In an interview with William Bradford Huie published in Look magazine in 1956, Bryant and Milam said they intended to beat Till and throw him off an embankment into the river to frighten him. They told Huie that while they were beating Till, however, he called them bastards, declared he was as good as they, and in the past had sexual encounters with white women. They put Till in the back of their truck, drove to a cotton gin to take a 70-pound (32 kg) fan—the only time they admitted to being worried, thinking that by this time in early daylight they would be spotted and accused of stealing—and drove for several miles along the river looking for a place to dispose of Till. They shot him by the river and weighted his body with the fan.[note 3]
Mose Wright stayed on his front porch for twenty minutes waiting for Till to return. He did not go back to bed. He and another man went into Money, got gasoline, and drove around trying to find Till. Unsuccessful, they returned home by 8:00 am. After hearing from Wright that he would not call the police because he feared for his life, Curtis Jones placed a call to the Leflore County sheriff and another to his mother in Chicago. Distraught, she called Mamie Till Bradley. Wright and his wife also drove to Sumner, where Elizabeth Wright's brother contacted the sheriff.
Bryant and Milam were questioned by Leflore County sheriff George Smith. They admitted they had taken the boy from his great-uncle's yard but claimed they had released him the same night in front of Bryant's store. Bryant and Milam were arrested for kidnapping. Word got out that Till was missing, and soon Medgar Evers, Mississippi state field secretary for the National Association for the Advancement of Colored People (NAACP) and Amzie Moore, head of the Bolivar County chapter, became involved, disguising themselves as cotton pickers and going into the cotton fields in search of any information that might help find Till.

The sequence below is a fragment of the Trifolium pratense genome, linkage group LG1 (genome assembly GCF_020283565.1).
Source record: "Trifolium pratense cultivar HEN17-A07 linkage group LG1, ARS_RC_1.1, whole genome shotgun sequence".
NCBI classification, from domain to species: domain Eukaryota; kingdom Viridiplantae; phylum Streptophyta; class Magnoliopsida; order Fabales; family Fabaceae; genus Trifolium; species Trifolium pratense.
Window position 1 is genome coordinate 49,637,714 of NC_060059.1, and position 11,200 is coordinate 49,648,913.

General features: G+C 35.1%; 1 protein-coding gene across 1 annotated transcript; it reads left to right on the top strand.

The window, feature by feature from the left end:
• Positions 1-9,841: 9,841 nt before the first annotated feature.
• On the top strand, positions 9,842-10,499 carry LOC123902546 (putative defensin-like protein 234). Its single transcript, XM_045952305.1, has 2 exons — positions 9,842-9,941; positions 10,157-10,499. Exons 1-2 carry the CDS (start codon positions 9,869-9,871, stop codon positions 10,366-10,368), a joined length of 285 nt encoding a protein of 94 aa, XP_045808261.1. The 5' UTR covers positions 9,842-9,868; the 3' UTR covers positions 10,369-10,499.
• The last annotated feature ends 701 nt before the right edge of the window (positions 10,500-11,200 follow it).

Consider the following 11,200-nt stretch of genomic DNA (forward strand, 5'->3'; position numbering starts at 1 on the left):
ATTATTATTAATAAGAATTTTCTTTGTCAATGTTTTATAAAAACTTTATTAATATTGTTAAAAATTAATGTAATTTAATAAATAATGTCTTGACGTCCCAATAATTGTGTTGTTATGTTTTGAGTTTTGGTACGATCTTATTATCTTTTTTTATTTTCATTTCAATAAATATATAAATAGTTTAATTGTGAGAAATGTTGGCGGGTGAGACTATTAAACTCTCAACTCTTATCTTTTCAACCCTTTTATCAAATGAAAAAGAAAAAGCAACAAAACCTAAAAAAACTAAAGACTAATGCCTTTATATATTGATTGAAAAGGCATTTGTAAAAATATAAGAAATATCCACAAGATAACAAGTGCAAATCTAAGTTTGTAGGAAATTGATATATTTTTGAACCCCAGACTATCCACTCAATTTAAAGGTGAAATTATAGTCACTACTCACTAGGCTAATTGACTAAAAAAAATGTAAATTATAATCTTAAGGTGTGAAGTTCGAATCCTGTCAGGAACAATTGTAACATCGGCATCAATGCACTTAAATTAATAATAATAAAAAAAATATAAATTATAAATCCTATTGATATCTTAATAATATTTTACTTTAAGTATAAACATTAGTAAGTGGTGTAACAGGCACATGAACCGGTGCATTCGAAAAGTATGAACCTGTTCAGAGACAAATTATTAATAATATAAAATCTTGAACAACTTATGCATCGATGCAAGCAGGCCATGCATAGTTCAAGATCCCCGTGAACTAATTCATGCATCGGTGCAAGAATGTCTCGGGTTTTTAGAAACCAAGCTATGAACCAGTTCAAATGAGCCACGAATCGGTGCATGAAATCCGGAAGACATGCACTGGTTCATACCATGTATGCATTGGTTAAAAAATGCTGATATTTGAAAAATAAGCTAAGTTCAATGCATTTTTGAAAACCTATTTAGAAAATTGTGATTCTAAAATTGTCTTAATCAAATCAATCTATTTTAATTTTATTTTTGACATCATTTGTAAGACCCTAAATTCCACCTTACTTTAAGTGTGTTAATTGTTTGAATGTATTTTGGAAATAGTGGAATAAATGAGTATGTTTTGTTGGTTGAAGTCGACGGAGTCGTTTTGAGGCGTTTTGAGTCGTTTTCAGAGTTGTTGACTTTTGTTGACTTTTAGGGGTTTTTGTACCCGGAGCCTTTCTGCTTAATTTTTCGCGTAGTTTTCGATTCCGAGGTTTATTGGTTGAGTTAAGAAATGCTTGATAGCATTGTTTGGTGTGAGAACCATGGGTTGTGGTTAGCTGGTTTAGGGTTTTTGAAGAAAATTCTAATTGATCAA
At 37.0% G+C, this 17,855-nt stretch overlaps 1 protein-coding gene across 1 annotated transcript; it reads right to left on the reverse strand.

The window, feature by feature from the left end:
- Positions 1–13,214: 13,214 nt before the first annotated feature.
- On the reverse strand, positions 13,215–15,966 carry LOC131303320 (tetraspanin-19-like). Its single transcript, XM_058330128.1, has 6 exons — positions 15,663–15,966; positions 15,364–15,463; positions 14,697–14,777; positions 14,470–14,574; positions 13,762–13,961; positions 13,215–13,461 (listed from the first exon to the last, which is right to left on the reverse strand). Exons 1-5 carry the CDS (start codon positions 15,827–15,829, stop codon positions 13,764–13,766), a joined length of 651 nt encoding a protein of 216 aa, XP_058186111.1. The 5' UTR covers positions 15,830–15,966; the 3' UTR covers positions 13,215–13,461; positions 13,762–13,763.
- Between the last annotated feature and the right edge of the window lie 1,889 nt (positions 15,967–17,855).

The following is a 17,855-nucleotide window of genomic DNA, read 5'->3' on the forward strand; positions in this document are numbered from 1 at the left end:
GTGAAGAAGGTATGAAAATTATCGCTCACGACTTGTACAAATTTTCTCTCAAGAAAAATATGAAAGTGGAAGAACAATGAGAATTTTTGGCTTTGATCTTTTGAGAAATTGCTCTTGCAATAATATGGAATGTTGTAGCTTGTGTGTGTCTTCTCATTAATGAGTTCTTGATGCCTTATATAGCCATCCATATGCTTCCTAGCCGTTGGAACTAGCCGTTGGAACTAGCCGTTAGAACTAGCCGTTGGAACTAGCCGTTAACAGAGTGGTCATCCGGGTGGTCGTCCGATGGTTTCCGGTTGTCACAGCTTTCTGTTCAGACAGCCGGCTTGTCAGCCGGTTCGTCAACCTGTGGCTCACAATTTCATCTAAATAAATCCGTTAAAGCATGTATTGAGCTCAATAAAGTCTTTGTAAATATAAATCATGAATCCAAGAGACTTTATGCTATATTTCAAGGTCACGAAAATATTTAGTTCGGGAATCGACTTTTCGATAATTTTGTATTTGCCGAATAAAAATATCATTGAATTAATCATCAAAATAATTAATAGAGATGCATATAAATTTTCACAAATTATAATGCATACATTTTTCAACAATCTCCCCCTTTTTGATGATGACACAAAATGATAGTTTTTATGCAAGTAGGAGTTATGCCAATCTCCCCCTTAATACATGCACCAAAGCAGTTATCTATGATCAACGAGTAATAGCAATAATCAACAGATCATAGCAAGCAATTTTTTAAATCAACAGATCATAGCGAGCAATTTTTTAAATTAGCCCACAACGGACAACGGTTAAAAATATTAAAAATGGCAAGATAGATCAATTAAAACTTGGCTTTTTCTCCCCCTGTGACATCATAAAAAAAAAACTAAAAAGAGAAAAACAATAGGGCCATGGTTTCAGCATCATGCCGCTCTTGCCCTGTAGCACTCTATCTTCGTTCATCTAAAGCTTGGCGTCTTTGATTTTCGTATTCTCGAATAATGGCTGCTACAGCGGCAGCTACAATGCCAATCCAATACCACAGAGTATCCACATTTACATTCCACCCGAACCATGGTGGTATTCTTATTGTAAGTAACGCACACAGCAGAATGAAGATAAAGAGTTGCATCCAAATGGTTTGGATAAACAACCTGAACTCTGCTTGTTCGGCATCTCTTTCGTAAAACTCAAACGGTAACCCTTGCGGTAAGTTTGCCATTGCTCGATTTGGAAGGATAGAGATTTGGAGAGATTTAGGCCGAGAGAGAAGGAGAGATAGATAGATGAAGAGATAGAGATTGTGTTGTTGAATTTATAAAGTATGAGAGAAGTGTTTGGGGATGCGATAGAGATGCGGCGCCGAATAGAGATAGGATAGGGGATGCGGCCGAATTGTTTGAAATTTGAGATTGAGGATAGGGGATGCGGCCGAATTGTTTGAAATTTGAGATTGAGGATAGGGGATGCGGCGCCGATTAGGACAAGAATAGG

Three days after his abduction, Till's swollen and disfigured body was found by two boys fishing in the Tallahatchie River. His head was very badly damaged. He had been shot above the right ear, an eye was dislodged from the socket, there was evidence that he had been beaten on the back and the hips, and his body weighted to the fan blade, which was fastened around his neck with barbed wire. He was nude, but wearing a silver ring with the initials "L. T." and "May 25, 1943" carved in it.[note 4]
Confusion about Till's whereabouts and a positive identification of the body retrieved from the river compounded issues in the case that eventually influenced the trial. Hodding Carter in the Delta Democrat-Times, a local Mississippi newspaper, reported that Till may have been hidden by his relatives or perhaps returned to Chicago for his safety. The body's face was unrecognizable due to trauma and having been submerged in water. Mose Wright was called to the river and identified Till. The silver ring Till wore was removed and returned to Wright, and further passed to the district attorney. Stories from witnesses, both black and white, conflict about whether the ring was on Till's body and who knew he had worn it previously.